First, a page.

BMW was also downstairs and was one of the best automakers of the show. The automaker brought the gorgeous and highly anticipated BMW M2, along with the BMW M3 competition package—both of which were at Detroit. The BMW X4 M40i was missing, but I’m not complaining about that.
After roughly 300 pictures and a few hours of time, I made my way to Hyundai’s press conference. Instead of bringing its new Genesis G90, Hyundai decided to briefly talk about it and showcase all of its safety features. Needless to say, I became bored of this and left. If you’re not going to bring your car latest car, then I’m not going to stick around and listen to some random rambling. Sorry, but I’m not really interested on how many hybrids you plan to have by 2020.
After that, I headed upstairs to where the majority of American automakers were showcased. Chevrolet’s newest vehicle was the Bolt, which the automaker did a good job of showcasing. The tiny electric vehicle was on a large circular thing, which I’m sure rotates and was sitting right in front of a massive screen.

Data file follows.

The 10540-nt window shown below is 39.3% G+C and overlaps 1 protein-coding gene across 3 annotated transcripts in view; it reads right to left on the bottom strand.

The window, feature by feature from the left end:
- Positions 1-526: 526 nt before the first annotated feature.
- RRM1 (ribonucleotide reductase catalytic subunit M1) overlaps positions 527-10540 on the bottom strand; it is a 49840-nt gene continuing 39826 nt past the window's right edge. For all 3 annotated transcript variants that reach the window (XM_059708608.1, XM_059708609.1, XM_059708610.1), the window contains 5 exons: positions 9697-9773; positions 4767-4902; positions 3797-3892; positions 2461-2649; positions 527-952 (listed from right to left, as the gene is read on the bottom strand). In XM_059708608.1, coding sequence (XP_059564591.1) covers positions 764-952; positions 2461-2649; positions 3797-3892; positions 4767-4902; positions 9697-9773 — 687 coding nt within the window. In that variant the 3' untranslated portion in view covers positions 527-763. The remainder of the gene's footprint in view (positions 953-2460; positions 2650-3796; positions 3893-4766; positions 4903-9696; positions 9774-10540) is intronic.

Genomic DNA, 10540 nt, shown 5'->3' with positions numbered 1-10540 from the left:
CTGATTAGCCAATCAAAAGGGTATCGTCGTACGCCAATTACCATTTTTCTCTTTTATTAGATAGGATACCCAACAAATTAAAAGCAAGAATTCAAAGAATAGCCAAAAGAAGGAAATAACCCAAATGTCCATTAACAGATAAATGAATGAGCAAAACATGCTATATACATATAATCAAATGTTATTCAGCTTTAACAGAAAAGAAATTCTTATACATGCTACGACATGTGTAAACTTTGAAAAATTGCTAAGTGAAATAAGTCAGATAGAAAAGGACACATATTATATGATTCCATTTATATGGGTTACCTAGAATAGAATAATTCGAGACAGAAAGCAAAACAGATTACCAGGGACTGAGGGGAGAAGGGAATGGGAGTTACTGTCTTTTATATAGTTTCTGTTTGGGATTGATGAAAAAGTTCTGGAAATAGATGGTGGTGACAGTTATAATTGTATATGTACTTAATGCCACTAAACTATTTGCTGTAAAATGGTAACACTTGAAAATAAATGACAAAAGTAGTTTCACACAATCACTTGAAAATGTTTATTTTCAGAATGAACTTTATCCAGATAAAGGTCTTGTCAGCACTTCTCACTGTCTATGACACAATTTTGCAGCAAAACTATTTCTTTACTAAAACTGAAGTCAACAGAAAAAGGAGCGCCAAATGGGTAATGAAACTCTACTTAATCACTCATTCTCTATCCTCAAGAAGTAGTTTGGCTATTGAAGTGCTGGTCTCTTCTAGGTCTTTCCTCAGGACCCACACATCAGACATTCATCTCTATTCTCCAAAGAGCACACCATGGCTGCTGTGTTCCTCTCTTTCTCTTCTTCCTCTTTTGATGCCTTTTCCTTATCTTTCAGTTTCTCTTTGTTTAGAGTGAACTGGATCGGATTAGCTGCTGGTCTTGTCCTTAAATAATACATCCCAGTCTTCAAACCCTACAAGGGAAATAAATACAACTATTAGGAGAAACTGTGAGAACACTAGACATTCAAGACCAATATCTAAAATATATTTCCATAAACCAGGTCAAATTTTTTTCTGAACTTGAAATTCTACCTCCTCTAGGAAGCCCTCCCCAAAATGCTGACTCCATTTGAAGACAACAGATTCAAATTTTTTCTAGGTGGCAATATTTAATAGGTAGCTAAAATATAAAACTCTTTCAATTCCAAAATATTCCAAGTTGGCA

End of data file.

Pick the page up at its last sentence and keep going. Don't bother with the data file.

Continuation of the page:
Ford was the upstairs winner with the Ford Focus RS, which was locked and the F-150 Raptor that I was actually able to sit in. However, the automaker didn’t have a Ford Shelby GT350 Mustang to explore upstairs, but had one that was tucked away in the corner downstairs. That was confusing to say the least.
Alfa Romeo had the 4C and Giulia QV on display, which were two of the prettiest cars for the whole show. Other than that, there’s nothing to really write home about. The two cars that I was really surprised to see were the Ford Focus RS and BMW M2. I was even more taken aback by BMW’s gutsiness to keep the sports cars’ door unlocked.
As an enthusiast, this year’s DC Auto Show is on par with last year’s—terrible. As a journalist the auto show is a complete miss. I’m coming to find a vehicle to write a story about and the majority of cars that were unveiled at the Detroit Auto Show were absent. As a customer, this year’s DC Auto Show is better than ever. Regular, everyday cars are in abundance and you can even sit in the majority of vehicles. Why go to multiple dealerships when you explore all of the vehicles you’re thinking to buy at one time?
If you’re an average joe that’s looking to get a new car, then the DC Auto Show is the perfect place to go. However, if you’re an enthusiast, don’t go to the DC Auto Show. Spend some time finding a local car show or just make your way over to Katie’s. You’ll see better, more exotic cars there and can talk to people that love cars. Just be ready to deal with some pretty crappy people, because you can’t have your cake and eat it too.